ERIC Number: ED122588
Record Type: Non-Journal
Publication Date: 1974-Mar
Reference Count: N/A
The Use of Elicited Imitation in Second Language Acquisition Research. Working Papers on Bilingualism, No. 2.
This paper reports on a study undertaken to investigate the relationship between elicited imitation data and comprehension data, as measured by a picture-identification task and a second language (L2) to first language (L1) translation task, and between elicited imitation data and production data, as measured by a spontaneous production task and an L1 to L2 translation task. The subjects were native English-speaking children attending a French immersion program in grades 1 and 2. Generally speaking, the results suggest that elicited imitation data represent a conservative estimate of second language comprehension skills and a non-conservative estimate of second language production skills. Differences in performance between good learners and poor learners on the tasks are unaccounted for on the basis of sex, age, or exposure to the second language. The errors made by the children are categorized and discussed within Selinker's (1972) interlanguage framework. A model which allows for the interpretation of elicited imitation data is presented, and it is noted that accurate interpretation of these data are dependent upon the location in the model sentence of the syntactic structure being investigated, the number of test items employed, and the length of the model sentence. (Author/CLK)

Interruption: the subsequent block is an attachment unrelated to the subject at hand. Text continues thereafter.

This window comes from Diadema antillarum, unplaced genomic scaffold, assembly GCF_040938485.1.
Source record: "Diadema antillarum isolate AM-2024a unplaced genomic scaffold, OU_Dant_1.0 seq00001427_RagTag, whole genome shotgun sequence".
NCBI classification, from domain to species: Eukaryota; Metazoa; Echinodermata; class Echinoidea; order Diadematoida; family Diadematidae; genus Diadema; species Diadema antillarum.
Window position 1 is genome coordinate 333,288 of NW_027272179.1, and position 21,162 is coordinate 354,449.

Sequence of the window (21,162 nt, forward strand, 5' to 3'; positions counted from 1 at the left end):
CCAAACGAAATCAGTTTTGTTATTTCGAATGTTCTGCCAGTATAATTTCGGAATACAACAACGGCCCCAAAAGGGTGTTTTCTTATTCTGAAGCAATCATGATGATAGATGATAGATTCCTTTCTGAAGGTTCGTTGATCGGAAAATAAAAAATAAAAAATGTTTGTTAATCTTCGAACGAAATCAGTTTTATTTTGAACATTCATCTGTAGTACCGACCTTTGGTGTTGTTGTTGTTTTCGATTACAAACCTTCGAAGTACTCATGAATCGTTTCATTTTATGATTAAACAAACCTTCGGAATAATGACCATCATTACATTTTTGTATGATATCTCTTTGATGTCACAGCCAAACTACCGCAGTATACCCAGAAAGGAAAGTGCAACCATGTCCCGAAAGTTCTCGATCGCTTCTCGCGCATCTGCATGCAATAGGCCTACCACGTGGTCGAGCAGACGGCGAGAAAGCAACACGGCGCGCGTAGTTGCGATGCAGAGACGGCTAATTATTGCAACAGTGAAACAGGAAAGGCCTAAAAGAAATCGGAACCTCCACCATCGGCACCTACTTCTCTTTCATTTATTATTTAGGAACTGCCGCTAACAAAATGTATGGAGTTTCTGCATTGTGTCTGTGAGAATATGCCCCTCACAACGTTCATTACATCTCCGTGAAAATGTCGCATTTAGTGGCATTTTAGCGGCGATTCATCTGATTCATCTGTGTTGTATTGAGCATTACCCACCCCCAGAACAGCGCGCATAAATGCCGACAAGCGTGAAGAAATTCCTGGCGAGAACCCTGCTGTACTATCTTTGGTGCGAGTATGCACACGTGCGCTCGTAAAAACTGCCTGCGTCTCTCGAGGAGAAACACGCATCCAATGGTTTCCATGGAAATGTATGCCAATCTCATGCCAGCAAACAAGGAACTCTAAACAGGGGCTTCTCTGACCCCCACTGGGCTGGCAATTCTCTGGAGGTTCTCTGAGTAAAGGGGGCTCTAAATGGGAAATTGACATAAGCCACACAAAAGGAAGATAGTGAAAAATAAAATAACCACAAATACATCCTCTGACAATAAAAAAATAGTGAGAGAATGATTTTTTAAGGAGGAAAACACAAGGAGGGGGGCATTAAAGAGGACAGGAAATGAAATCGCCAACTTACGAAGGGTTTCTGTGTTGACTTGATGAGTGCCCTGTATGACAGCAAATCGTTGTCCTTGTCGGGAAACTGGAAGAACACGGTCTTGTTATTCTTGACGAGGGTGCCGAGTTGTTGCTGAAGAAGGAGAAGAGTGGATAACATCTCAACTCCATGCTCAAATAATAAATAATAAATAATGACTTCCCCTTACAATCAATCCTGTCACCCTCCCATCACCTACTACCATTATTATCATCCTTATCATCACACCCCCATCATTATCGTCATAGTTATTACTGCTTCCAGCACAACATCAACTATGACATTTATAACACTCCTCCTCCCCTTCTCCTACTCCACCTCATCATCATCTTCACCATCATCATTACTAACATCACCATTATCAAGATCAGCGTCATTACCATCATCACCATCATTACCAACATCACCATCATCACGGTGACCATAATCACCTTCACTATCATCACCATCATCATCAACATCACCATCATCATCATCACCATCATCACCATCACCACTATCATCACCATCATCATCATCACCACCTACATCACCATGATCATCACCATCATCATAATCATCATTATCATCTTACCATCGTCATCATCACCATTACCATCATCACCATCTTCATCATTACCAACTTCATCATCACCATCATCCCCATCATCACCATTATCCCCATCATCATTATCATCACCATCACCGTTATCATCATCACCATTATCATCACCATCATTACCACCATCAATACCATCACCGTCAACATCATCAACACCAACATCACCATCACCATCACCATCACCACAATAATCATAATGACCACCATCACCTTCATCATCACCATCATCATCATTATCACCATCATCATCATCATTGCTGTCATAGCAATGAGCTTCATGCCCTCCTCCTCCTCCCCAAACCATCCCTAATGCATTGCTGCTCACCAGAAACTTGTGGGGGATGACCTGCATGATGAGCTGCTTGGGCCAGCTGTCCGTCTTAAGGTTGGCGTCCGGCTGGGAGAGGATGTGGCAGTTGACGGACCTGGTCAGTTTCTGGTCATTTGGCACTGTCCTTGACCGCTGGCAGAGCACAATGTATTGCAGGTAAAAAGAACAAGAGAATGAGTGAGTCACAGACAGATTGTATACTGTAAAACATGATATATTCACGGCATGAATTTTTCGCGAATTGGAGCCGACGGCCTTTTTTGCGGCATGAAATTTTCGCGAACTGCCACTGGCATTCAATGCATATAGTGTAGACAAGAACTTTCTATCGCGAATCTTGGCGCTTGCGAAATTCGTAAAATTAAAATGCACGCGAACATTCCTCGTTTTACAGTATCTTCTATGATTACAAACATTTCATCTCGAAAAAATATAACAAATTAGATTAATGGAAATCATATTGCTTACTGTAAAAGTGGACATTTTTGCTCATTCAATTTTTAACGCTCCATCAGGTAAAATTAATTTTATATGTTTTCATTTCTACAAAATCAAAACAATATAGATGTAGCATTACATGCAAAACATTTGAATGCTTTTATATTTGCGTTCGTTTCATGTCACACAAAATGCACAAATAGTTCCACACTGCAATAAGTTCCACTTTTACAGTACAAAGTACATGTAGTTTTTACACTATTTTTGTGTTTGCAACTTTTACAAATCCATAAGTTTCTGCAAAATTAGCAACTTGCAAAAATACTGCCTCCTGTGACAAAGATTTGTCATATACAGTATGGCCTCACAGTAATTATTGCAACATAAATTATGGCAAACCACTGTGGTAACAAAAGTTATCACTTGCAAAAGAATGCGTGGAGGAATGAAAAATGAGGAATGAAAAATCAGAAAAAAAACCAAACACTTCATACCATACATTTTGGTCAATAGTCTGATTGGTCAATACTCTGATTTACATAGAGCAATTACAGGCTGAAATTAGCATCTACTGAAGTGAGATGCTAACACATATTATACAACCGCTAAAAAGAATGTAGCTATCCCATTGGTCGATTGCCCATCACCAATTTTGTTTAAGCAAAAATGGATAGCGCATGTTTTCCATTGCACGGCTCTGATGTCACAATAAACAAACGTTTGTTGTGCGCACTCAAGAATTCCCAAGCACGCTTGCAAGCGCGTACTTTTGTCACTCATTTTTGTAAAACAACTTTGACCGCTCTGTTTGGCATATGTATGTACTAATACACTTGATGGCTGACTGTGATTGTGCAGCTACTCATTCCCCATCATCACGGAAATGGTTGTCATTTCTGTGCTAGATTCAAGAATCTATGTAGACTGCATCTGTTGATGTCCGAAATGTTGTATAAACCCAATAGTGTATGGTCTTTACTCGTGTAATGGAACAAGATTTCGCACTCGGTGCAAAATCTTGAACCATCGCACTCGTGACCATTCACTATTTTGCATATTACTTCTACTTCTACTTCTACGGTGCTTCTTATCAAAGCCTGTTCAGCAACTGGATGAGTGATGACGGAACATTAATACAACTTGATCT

Descriptors: Bilingualism, Child Language, Cognitive Processes, Comprehension, Elementary School Students, English, Error Analysis (Language), French, Imitation, Immersion Programs, Language Instruction, Language Proficiency, Language Research, Language Skills, Learning Processes, Linguistic Performance, Psycholinguistics, Research Methodology, Second Language Learning
Publication Type: Reports - Research
Education Level: N/A
Authoring Institution: Ontario Inst. for Studies in Education, Toronto. Bilingual Education Project.